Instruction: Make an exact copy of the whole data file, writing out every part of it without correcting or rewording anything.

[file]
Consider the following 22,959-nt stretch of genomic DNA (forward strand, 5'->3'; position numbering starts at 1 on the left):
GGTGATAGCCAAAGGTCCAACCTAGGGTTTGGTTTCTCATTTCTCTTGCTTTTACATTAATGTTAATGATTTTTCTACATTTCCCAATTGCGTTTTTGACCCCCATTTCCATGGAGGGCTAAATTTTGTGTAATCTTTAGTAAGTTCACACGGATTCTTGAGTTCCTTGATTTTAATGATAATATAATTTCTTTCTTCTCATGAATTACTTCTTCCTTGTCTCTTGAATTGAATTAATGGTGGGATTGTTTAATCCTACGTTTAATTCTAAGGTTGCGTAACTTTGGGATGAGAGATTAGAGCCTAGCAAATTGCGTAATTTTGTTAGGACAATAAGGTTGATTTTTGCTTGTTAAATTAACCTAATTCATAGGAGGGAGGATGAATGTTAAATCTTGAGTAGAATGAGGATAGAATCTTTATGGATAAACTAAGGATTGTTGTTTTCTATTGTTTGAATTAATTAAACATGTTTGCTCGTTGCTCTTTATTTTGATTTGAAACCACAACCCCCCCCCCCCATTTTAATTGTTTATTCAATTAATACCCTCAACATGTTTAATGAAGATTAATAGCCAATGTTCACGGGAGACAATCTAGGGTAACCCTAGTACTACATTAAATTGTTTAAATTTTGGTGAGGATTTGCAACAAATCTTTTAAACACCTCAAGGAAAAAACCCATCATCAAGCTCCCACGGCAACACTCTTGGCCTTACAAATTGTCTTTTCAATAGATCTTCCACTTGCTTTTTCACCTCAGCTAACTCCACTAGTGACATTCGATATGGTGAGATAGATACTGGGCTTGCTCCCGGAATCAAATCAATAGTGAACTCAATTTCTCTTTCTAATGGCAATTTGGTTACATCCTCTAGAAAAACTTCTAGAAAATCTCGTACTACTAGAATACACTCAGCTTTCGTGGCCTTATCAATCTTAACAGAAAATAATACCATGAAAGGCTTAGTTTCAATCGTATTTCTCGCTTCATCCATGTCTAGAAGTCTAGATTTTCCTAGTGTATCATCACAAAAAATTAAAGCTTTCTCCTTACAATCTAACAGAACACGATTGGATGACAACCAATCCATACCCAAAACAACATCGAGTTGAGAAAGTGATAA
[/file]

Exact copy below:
Consider the following 22,959-nt stretch of genomic DNA (forward strand, 5'->3'; position numbering starts at 1 on the left):
GGTGATAGCCAAAGGTCCAACCTAGGGTTTGGTTTCTCATTTCTCTTGCTTTTACATTAATGTTAATGATTTTTCTACATTTCCCAATTGCGTTTTTGACCCCCATTTCCATGGAGGGCTAAATTTTGTGTAATCTTTAGTAAGTTCACACGGATTCTTGAGTTCCTTGATTTTAATGATAATATAATTTCTTTCTTCTCATGAATTACTTCTTCCTTGTCTCTTGAATTGAATTAATGGTGGGATTGTTTAATCCTACGTTTAATTCTAAGGTTGCGTAACTTTGGGATGAGAGATTAGAGCCTAGCAAATTGCGTAATTTTGTTAGGACAATAAGGTTGATTTTTGCTTGTTAAATTAACCTAATTCATAGGAGGGAGGATGAATGTTAAATCTTGAGTAGAATGAGGATAGAATCTTTATGGATAAACTAAGGATTGTTGTTTTCTATTGTTTGAATTAATTAAACATGTTTGCTCGTTGCTCTTTATTTTGATTTGAAACCACAACCCCCCCCCCCCATTTTAATTGTTTATTCAATTAATACCCTCAACATGTTTAATGAAGATTAATAGCCAATGTTCACGGGAGACAATCTAGGGTAACCCTAGTACTACATTAAATTGTTTAAATTTTGGTGAGGATTTGCAACAAATCTTTTAAACACCTCAAGGAAAAAACCCATCATCAAGCTCCCACGGCAACACTCTTGGCCTTACAAATTGTCTTTTCAATAGATCTTCCACTTGCTTTTTCACCTCAGCTAACTCCACTAGTGACATTCGATATGGTGAGATAGATACTGGGCTTGCTCCCGGAATCAAATCAATAGTGAACTCAATTTCTCTTTCTAATGGCAATTTGGTTACATCCTCTAGAAAAACTTCTAGAAAATCTCGTACTACTAGAATACACTCAGCTTTCGTGGCCTTATCAATCTTAACAGAAAATAATACCATGAAAGGCTTAGTTTCAATCGTATTTCTCGCTTCATCCATGTCTAGAAGTCTAGATTTTCCTAGTGTATCATCACAAAAAATTAAAGCTTTCTCCTTACAATCTAACAGAACACGATTGGATGACAACCAATCCATACCCAAAACAACATCGAGTTGAGAAAGTGATAA